I watched today’s Politics Show on BBC1 with interest. First there was the losing battle which Tony McNulty MP Employment and Welfare Minister, vainly fought with Michael Howard about the slide into recession which the UK is now experiencing.
But of more interest was the next package, filmed on the Moorside Estate – where Shannon Matthews and her family lived, and where Conservative Leader David Cameron says “decency fights a losing battle with degradation and despair”. The Dewsbury estate, equidistant between Bradford and Leeds in North Yorkshire, was cited by Cameron as having “pillars which are crime, unemployment and addiction”.
He described the Shannon Matthews case as “a verdict on our broken society”. That may well be true – for some elements, constantly bombarded by a ‘them and us’ world where celebrity and hard cash are everything and where values and morals take second place.
Surely there are a couple of lessons here. Firstly, just because a local resident commits a crime, don’t tarnish the entire community. Where does he think the hundreds of volunteers who searched tirelessly for little Shannon Matthews came from? And if we did tar entire communities with the failings of their residents, we may well be writing similar sweeping statements about the likes of Hampstead and Chelsea…
Secondly, it isn’t about branding communities as failing. It’s about getting in there in person, forging your opinion by getting to know those residents, working for your successes together, and giving people confidence that they haven’t been forgotten and passed over.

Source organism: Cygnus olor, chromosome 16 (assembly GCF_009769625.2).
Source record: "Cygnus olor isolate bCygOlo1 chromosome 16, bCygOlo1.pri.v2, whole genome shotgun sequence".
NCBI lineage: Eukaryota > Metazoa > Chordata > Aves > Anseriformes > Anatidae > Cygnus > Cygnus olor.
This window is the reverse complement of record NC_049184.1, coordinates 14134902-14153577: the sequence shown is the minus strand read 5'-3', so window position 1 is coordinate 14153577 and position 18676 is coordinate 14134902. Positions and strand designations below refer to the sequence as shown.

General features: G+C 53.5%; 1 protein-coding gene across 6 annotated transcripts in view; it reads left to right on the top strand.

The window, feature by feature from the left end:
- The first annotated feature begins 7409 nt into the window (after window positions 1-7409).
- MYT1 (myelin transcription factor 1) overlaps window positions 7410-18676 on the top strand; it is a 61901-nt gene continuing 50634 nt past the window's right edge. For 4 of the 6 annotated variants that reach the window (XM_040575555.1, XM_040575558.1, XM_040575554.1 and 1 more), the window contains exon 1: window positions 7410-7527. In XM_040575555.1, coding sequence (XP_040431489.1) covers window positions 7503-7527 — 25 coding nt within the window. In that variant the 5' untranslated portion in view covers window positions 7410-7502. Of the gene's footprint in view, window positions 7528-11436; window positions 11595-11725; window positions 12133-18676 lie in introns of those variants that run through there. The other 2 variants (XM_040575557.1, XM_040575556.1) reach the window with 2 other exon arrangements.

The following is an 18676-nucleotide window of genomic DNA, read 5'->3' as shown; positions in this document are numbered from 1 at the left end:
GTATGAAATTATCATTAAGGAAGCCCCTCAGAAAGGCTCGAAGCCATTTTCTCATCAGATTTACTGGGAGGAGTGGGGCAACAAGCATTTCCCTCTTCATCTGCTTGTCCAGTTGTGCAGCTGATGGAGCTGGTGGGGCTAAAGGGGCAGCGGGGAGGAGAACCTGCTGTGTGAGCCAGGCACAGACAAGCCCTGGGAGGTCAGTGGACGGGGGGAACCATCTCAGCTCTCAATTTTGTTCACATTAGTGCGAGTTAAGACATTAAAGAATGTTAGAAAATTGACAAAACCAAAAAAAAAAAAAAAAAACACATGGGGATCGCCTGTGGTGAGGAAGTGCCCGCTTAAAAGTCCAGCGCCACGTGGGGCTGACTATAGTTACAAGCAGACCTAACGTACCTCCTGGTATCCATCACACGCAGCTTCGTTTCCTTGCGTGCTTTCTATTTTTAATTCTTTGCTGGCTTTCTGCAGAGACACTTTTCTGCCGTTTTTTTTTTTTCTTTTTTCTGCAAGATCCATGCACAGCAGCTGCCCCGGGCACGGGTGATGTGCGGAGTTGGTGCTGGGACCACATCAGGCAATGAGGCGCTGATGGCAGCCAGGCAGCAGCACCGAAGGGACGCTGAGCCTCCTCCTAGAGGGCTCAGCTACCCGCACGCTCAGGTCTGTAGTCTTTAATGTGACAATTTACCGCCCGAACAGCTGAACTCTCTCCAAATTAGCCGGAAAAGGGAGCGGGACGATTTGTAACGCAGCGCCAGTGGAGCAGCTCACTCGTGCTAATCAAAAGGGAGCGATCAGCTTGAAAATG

I well remember, during the 2005 County election campaign, David Cameron visiting Sherwood Estate where I was the Conservative candidate (click the link to see a piece I did for the BBC’s Politics Show in October 2004). And yes, there was a murder at the end of last year of a baby by his young father. But does that mean we brand all the residents by this tragedy? Of course not.
It’ll probably never happen, but how I wish he could come back today and see how, working with the residents, we’ve created a more vibrant, confident area, with a new Children’s Centre, a new Community Centre, its exemplar Primary School, the atrocious Greggs Wood Road now resurfaced, brand new buses giving local residents a service every fifteen minutes, and the prospect of a state of the art new £20,000,000 Academy available to young people across the Borough, to replace Tunbridge Wells High School.
Put the broad brush away, Mr Cameron and come and see what’s being achieved by local councillors up and down the country.